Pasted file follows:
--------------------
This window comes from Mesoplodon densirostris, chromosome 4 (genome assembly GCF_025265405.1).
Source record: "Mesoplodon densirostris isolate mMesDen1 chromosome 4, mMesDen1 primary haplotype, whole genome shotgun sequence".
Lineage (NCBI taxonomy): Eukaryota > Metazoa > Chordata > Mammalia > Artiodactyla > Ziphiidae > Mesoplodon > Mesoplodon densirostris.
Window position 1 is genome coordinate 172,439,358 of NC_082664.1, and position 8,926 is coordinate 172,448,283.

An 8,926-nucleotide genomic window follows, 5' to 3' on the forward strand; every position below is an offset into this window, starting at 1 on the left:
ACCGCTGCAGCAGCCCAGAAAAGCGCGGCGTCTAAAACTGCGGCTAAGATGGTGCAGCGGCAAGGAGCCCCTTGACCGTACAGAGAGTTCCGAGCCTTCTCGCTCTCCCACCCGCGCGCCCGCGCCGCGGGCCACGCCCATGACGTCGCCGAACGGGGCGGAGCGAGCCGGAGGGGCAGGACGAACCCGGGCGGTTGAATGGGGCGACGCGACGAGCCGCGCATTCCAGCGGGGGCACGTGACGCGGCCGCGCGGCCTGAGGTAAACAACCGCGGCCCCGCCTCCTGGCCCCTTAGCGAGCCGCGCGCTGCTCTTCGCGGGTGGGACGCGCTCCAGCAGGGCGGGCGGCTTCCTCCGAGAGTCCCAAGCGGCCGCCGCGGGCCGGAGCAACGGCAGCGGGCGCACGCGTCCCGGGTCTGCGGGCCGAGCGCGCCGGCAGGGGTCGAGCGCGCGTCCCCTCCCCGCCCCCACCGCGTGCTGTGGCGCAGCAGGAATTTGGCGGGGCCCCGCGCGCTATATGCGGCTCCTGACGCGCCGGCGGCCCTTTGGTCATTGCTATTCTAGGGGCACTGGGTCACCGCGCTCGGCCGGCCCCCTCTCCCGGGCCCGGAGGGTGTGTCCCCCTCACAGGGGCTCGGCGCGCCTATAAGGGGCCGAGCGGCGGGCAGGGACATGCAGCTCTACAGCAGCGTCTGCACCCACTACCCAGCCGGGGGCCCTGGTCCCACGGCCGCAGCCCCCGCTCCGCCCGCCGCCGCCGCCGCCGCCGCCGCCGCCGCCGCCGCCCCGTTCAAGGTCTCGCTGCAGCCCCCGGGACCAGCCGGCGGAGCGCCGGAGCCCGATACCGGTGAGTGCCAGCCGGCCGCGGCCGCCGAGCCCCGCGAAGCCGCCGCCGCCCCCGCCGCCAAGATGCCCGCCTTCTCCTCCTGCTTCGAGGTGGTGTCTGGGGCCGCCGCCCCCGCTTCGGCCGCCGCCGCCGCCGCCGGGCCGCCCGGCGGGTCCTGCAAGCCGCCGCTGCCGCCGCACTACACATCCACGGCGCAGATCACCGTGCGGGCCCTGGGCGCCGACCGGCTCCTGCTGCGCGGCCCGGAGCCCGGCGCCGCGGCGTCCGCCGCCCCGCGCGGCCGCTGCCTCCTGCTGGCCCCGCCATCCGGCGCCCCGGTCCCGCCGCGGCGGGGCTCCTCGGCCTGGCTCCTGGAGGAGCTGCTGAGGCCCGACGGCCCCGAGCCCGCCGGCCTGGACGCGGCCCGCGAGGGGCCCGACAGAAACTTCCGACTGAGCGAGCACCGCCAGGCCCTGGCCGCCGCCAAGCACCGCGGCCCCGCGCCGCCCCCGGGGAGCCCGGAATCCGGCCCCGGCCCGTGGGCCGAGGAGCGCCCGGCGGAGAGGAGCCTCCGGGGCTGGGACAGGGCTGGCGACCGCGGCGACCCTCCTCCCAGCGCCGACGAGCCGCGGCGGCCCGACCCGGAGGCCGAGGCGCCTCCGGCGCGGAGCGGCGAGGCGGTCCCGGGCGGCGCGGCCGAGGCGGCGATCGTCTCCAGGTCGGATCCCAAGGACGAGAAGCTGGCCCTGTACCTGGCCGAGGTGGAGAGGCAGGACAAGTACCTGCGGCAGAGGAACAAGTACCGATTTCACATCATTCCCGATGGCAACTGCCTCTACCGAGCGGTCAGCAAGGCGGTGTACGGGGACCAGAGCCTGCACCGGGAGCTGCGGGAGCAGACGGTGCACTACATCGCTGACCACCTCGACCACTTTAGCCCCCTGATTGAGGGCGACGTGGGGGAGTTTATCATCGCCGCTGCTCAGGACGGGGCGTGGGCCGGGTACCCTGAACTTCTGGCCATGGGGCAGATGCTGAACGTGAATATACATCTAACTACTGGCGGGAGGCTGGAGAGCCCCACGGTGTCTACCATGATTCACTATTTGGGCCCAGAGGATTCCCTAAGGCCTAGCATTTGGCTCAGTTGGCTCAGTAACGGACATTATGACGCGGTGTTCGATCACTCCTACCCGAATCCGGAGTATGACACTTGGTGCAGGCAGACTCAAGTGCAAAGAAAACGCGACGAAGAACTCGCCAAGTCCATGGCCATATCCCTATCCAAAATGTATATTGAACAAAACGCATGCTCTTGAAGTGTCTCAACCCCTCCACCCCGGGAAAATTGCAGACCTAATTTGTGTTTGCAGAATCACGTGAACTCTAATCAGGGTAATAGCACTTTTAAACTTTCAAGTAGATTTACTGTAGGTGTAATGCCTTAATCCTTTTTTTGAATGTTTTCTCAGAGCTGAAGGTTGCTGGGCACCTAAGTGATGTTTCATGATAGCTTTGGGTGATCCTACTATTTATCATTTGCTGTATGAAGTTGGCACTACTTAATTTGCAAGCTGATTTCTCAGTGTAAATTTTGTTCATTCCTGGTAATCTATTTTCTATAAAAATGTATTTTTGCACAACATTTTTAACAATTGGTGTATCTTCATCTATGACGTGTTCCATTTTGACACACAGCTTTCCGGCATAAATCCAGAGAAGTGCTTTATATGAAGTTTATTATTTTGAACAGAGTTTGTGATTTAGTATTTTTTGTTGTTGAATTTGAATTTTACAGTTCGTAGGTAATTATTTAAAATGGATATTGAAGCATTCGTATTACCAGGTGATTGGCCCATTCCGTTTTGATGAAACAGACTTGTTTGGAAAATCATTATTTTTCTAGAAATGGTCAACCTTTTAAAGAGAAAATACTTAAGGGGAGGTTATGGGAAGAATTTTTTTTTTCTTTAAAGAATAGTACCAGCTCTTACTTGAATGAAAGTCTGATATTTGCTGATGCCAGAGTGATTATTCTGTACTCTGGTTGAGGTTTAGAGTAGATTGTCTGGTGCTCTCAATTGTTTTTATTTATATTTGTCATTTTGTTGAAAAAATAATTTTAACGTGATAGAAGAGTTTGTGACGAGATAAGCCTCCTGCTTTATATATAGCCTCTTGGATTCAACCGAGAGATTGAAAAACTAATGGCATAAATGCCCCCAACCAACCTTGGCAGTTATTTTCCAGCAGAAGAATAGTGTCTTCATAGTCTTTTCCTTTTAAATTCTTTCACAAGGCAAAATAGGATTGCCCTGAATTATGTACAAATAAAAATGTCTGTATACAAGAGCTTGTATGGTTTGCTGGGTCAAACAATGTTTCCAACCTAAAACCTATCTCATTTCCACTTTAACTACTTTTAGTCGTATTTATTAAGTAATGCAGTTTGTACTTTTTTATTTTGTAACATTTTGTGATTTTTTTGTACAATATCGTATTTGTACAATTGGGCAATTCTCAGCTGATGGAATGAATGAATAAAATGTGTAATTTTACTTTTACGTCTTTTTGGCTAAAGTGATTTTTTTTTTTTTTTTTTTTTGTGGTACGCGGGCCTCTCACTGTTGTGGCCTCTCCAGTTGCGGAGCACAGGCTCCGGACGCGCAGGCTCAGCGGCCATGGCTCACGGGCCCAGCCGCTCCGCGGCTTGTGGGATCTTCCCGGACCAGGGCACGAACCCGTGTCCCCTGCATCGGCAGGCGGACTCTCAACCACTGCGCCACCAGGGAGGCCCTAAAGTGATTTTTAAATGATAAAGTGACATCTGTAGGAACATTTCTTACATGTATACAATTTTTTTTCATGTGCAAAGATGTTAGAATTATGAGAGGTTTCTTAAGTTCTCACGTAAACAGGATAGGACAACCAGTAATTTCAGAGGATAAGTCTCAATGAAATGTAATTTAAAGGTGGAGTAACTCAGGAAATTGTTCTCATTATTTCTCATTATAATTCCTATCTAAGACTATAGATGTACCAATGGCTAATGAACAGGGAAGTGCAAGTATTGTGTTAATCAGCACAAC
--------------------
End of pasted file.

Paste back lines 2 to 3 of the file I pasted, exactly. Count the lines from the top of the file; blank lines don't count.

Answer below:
Source record: "Mesoplodon densirostris isolate mMesDen1 chromosome 4, mMesDen1 primary haplotype, whole genome shotgun sequence".
Lineage (NCBI taxonomy): Eukaryota > Metazoa > Chordata > Mammalia > Artiodactyla > Ziphiidae > Mesoplodon > Mesoplodon densirostris.